The cement industry endeavors to reduce CO2 emissions from cement manufacturing by utilizing industrial by-products as alternative fuels and developing secondary concrete products from construction wastes. With these efforts, the cement industry is attempting to become more eco-friendly and reduce environmental load. This study analyzed the possibility of using inorganic construction wastes to produce environmentally friendly recycled cement using the process of proportioning. To this end, the types and production trends of recyclable construction wastes and previous studies on the development of recycled cement using such construction wastes were analyzed. Based on this analysis, recyclable inorganic construction wastes were selected, and real waste was collected. The chemical composition of each inorganic construction waste was analyzed using X-ray fluorescence, and the composition of ordinary commercial cement was used as the baseline. After the collected inorganic construction wastes were mixed, they were fired using the Bogue formula. The mineral components of clinker, which was generated from the firing process, were predicted and analyzed. Waste gypsum board and ceiling materials were shown to contain large amounts of CaO, which could substitute limestone—a key component of cement. These results suggested that if the limestone content was greater than 85 wt %, mixing inorganic construction wastes in appropriate proportions could be used to develop various types of Portland cement. Full article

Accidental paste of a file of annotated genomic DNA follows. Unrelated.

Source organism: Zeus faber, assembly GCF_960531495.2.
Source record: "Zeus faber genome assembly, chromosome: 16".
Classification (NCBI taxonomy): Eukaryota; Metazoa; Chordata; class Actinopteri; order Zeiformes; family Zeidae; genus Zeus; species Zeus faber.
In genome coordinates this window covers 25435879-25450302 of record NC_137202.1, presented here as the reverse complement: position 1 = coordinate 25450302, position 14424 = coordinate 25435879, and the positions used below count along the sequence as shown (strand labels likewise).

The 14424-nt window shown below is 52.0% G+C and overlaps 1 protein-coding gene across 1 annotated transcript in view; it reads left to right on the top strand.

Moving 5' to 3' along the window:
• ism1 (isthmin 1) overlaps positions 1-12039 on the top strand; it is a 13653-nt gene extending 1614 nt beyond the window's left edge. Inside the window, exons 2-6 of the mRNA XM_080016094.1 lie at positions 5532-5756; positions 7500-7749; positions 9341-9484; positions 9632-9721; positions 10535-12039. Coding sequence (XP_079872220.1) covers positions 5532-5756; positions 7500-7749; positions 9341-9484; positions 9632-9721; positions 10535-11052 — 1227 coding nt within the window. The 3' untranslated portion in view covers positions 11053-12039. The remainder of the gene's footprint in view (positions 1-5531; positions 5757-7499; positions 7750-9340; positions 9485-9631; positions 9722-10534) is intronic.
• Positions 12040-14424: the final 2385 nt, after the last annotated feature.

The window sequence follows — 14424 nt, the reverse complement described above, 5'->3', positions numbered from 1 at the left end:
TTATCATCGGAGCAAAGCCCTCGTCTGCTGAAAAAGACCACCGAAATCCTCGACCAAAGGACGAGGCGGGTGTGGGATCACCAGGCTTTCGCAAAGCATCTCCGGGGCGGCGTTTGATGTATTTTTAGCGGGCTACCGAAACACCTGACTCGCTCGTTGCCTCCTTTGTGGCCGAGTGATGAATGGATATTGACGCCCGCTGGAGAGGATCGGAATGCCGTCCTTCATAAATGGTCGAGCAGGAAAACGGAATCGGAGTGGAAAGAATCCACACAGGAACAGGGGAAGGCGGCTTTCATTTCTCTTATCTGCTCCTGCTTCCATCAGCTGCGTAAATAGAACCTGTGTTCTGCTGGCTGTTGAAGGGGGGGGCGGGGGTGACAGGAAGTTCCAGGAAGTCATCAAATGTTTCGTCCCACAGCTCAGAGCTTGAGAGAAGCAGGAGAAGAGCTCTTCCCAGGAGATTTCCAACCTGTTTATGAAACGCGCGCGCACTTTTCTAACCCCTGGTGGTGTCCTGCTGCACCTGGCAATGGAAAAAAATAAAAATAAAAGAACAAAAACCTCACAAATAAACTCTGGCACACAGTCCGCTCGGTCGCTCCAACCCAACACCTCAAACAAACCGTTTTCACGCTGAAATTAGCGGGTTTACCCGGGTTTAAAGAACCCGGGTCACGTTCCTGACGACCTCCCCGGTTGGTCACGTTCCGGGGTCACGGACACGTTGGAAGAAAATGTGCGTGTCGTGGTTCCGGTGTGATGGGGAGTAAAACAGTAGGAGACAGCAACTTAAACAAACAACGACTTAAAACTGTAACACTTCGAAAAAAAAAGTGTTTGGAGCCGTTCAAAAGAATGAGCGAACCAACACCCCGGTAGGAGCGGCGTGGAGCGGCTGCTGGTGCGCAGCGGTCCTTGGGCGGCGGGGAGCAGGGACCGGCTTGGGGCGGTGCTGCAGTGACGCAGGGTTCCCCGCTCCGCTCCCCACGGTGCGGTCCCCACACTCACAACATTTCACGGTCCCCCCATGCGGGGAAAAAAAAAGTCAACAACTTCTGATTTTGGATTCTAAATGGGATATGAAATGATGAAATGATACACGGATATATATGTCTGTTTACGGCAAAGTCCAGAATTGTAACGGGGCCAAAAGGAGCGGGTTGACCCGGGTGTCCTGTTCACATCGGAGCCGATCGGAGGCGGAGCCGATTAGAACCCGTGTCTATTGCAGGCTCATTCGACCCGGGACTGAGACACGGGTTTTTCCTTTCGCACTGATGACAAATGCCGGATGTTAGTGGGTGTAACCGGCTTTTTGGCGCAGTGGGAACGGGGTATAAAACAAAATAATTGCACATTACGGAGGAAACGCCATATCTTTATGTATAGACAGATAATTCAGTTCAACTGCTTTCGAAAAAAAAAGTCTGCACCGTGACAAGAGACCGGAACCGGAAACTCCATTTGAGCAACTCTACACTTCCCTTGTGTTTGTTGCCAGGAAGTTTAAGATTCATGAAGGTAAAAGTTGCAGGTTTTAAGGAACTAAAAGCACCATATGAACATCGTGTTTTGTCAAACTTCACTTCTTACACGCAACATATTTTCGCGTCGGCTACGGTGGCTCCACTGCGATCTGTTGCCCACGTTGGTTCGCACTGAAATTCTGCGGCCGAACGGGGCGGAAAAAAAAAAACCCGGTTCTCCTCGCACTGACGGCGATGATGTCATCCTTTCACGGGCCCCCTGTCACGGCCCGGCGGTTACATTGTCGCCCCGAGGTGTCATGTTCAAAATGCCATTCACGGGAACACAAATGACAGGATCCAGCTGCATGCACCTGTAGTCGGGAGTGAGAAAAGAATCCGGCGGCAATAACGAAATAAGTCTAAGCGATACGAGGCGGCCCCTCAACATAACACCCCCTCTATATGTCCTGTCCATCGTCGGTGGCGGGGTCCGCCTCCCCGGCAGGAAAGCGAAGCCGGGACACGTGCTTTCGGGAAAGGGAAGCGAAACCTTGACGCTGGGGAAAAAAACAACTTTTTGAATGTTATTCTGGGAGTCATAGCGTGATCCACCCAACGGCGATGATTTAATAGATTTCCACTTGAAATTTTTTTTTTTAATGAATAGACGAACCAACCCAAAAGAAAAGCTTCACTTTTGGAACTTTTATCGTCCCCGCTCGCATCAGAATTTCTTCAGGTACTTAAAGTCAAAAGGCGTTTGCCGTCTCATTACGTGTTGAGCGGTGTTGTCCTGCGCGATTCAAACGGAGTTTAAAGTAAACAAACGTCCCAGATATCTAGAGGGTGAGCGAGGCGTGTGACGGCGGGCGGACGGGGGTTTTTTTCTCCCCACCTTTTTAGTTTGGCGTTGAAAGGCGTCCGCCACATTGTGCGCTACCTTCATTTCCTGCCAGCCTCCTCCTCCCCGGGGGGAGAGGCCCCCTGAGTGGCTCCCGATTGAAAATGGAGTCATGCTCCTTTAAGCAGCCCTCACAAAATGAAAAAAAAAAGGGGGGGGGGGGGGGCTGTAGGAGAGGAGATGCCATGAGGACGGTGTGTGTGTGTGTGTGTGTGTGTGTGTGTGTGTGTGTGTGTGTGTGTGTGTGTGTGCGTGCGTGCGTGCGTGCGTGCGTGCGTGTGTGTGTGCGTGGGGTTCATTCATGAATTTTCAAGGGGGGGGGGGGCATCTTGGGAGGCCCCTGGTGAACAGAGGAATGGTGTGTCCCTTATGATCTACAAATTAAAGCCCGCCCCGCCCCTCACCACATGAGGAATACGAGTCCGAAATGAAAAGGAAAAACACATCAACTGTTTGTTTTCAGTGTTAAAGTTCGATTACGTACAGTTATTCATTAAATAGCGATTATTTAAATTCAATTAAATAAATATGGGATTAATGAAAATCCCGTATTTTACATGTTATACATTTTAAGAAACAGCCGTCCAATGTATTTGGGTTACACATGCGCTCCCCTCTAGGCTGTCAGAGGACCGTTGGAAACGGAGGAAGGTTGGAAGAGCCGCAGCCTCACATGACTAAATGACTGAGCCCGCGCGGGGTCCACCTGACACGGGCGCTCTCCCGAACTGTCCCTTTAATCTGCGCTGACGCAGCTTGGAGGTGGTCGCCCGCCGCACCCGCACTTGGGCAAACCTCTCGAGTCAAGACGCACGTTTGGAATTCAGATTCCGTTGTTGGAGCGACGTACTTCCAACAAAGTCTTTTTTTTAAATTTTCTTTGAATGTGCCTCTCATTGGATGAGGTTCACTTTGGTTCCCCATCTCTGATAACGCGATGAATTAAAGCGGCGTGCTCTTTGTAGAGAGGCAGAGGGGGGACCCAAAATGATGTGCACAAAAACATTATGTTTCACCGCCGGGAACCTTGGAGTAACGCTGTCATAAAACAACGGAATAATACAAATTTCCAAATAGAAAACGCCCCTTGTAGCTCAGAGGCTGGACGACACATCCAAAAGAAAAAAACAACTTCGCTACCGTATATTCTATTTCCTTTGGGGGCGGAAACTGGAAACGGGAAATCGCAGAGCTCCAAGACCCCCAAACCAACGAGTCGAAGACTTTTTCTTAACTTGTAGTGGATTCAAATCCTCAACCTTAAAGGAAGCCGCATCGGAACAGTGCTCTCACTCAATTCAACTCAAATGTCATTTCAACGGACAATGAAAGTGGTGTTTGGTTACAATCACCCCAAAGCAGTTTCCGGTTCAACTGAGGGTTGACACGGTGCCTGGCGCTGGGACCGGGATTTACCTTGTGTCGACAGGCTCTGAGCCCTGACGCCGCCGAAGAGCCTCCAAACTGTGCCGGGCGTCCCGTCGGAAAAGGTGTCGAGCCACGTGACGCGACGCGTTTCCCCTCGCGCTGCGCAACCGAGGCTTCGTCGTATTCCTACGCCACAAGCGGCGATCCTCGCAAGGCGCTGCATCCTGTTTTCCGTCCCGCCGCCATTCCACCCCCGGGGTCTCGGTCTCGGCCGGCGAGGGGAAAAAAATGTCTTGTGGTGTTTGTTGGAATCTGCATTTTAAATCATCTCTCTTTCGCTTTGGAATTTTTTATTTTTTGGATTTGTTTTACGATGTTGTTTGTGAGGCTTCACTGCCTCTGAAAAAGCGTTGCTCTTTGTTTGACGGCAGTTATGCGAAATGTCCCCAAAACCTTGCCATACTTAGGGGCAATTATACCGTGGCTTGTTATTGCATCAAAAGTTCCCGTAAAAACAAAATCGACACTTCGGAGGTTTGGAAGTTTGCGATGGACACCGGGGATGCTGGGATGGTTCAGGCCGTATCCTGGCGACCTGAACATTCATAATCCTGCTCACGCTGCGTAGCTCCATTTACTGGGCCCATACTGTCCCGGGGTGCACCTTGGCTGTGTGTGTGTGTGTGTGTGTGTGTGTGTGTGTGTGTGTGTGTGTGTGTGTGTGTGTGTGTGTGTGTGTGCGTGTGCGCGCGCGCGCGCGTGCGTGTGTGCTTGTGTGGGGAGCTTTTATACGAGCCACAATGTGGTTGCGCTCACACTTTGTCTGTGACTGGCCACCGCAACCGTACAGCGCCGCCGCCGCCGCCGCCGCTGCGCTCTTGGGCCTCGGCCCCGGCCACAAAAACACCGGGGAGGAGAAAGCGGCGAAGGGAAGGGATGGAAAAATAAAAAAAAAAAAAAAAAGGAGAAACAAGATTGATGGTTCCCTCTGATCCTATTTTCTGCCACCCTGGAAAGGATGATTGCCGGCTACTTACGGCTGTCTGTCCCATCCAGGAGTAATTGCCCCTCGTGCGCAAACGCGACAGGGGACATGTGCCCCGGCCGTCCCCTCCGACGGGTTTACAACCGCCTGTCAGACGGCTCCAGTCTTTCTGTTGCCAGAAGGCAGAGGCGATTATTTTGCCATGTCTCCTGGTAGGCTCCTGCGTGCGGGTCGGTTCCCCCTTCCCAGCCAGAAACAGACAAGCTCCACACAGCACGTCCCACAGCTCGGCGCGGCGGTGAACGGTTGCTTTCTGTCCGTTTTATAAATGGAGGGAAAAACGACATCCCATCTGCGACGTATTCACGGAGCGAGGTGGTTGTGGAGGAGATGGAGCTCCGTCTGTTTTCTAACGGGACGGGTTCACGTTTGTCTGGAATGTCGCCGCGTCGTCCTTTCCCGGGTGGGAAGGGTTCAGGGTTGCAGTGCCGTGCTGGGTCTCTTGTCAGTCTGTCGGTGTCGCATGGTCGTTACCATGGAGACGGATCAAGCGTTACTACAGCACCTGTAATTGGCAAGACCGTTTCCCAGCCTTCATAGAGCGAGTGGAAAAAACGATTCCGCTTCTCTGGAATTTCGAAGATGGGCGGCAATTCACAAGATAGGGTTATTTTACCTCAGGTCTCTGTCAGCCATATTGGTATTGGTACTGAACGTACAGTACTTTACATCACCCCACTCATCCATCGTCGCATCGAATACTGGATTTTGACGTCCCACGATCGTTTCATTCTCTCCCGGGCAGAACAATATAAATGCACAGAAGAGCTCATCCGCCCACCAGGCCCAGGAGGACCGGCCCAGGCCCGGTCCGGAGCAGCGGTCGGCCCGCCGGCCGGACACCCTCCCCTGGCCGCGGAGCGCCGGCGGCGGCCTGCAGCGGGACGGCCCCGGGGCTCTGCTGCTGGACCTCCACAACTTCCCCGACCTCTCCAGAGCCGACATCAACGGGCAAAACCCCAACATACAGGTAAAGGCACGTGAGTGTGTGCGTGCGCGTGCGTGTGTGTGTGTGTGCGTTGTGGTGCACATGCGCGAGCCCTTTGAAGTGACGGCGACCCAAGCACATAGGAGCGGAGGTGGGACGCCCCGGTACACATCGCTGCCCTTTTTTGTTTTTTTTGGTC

(This article belongs to the Special Issue The New Paradigm of Waste Management: Waste as Resources)
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Article
Cross-Laminated Secondary Timber: Experimental Testing and Modelling the Effect of Defects and Reduced Feedstock Properties
Sustainability 2018, 10(11), 4118; https://0-doi-org.brum.beds.ac.uk/10.3390/su10114118 - 09 Nov 2018